Out of nowhere a behind-the-scenes camera crew sees us talking and starts interviewing Gareth about Space Monkey and the moment is lost. Suddenly we’re ready to film again and so I have to put the head back on and obviously Gareth becomes really busy and I don’t meet him again that day.
Shortly after, production would be moving on to film the Jedha sequences out on the back lot. This would have been the ideal chance for my cameo but Bistan wasn’t on Jedha so I wasn’t called in for those days and it never happened. Gutted!
I’m sure Gareth had a million things to think about and, understandably, I was not high on the list. For the rest of my time at Pinewood I was always up to my neck in Space Monkey either in a crowd or filming my single shots on the U-Wing. I guess my cameo just wasn’t meant to be. With playing Bistan already, maybe I was being a bit greedy.
How do you look back on the whole Star Wars experience?
Recalling events for this interview does make me think, “Wow, that really all happened. That’s part of my life now. That’s just crazy.”
I totally love being a part of Star Wars. The filming of Rogue One and having the opportunity to contribute even a small bit of myself to that universe was so rewarding personally and professionally. Also, being surrounded by so many lovely, talented people whose work you respect was just one of the best experiences. My time there will always be special to me.
My last question: will we see you again in The Last Jedi or another upcoming Star Wars movie?
Who knows? Since Rogue One I’ve been back at Pinewood but on what? I cannot say. Plus I’ve learned that until you see a film in the cinema you never know if you’re going to make the final cut.
Also, technically, you will never see me because I work in creature suits for a living. Perhaps I might get my cameo one day, you can dream.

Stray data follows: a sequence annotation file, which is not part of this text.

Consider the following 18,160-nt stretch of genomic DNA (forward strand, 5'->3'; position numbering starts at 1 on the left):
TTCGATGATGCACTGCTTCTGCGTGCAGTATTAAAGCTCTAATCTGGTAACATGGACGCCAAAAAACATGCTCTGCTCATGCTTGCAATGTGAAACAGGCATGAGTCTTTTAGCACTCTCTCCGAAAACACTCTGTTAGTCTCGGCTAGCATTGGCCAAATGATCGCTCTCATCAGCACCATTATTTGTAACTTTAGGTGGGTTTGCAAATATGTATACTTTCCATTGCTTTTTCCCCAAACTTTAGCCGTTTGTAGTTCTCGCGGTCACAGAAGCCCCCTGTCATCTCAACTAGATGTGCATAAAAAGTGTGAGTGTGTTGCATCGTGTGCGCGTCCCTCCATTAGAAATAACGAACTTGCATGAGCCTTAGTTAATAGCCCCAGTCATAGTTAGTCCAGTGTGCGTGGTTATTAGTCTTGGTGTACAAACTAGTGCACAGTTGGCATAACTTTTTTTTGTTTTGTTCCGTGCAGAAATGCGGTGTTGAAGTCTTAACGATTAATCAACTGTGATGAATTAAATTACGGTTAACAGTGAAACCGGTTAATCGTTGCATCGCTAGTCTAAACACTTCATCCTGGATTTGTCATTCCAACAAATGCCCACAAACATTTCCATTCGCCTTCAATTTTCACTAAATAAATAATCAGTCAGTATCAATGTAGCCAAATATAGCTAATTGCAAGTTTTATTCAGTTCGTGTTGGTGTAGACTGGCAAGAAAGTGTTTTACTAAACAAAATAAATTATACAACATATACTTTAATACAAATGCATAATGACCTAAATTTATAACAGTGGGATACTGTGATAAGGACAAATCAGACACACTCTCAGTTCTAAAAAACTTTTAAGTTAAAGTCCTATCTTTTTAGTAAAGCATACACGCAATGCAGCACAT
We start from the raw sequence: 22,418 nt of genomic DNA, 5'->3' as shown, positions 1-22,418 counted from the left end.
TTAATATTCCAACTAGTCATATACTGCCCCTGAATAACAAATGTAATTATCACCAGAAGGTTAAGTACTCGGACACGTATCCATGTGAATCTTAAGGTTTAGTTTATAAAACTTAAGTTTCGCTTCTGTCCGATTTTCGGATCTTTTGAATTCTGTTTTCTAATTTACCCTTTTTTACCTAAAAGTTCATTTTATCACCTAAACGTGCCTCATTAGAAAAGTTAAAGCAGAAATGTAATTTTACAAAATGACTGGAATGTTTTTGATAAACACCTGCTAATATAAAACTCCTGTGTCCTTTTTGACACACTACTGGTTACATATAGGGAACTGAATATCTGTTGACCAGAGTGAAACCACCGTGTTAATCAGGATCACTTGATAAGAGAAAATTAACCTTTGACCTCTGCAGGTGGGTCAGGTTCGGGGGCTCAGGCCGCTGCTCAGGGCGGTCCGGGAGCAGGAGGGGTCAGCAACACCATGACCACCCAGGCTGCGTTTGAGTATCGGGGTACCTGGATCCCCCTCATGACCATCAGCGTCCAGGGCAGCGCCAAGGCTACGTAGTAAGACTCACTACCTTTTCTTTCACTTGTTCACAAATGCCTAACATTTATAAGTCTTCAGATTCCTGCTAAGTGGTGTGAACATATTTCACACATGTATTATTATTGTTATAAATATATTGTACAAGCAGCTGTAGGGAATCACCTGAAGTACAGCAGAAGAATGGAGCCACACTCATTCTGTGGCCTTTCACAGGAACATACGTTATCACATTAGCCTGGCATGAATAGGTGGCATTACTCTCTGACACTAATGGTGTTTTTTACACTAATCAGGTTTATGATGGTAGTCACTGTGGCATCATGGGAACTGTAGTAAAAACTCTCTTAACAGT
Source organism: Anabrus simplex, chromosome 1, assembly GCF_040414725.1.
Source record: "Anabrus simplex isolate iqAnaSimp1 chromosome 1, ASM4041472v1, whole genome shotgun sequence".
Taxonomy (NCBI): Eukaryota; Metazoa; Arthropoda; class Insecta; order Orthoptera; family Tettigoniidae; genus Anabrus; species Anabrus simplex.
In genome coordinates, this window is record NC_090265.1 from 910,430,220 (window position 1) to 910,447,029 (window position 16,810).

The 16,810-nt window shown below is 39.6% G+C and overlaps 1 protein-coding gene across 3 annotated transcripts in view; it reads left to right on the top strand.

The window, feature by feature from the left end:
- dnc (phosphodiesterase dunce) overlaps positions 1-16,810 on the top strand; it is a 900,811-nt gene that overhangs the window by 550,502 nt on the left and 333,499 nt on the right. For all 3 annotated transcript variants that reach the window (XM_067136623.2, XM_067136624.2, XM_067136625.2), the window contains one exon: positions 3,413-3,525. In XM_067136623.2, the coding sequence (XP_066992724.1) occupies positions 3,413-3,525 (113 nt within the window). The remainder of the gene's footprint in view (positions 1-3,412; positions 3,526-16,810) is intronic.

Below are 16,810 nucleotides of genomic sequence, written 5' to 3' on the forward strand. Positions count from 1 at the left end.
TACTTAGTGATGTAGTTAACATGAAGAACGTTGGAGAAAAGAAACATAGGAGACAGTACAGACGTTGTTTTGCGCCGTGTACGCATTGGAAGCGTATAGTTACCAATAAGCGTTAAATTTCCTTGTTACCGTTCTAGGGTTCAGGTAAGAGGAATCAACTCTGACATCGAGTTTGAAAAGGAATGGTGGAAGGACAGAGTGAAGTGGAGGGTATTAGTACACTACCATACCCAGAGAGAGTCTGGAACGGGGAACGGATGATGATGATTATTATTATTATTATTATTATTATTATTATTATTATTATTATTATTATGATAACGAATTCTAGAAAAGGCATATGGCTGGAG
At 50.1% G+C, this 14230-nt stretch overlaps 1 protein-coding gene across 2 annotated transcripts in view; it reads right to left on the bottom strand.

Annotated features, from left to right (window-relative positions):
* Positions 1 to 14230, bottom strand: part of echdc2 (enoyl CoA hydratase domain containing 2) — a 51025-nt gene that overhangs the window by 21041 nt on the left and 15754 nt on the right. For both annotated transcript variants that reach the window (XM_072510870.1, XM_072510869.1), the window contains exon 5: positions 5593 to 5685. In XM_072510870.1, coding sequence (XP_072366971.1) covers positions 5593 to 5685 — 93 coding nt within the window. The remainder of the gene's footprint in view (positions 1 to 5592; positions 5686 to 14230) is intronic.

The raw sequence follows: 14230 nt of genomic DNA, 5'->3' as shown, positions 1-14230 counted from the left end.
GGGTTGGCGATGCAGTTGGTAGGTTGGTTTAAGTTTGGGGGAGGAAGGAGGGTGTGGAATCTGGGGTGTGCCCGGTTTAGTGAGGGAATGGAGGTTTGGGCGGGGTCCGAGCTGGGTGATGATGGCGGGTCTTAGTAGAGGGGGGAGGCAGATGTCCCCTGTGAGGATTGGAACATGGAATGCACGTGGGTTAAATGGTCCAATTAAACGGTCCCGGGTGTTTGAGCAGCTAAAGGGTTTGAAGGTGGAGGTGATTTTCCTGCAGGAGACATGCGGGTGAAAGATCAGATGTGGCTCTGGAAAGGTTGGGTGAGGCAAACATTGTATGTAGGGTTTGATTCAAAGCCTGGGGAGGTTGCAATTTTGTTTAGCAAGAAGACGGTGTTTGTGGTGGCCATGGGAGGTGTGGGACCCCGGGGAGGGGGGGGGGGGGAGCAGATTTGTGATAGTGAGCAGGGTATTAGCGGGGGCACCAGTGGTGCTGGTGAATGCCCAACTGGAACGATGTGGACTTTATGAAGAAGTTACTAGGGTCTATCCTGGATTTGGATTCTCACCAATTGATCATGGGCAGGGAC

Meer unieke interviews vind je op: Star Wars Interviews – ‘Mem-Wars’ from a galaxy far, far away…
Exclusief interview met Alan Austen (Stormtrooper & Bespin Guard)
Brits acteur Alan Austen speelde maar liefst drie rollen in The Empire Strikes Back. Stormtrooper (op bovenstaande foto is hij de trooper rechts van Carrie Fisher), Bespin Guard én (de handen van) Han Solo. Speciaal voor StarWarsInterviews deed hij onderstaand interview, wat volgens traditie ook hier te lezen valt.
Interview met Alan Austen
How did you get cast as a Stormtrooper and as the double of Harrison Ford in The Empire Strikes Back?
I joined Central Castings and The Film Artistes Association in early 1979. Being cast as a stormtrooper in The Empire Strikes Back was all down to luck for me. I was the correct height and age. I was already on set playing a Hoth rebel when I was asked to try on the stormtrooper costume. I fitted and I was able to walk around in it, so I was cast. Doubling for Harrison came about after the production team realized that they needed some filler shots of Han Solo. Harrison had already gone back to the U.S.A. so I was asked to double for Han Solo.
I read that in The Empire Strikes Back there are some close-up shots of Han Solo’s hands where they’re not Harrison Ford’s hands but yours. In which scenes can we see you as Solo?
Yes, my hands doubled for Harrison’s in several scenes. Due to the editing, it’s very difficult to tell them apart. I remember that I had to push buttons and flick switches.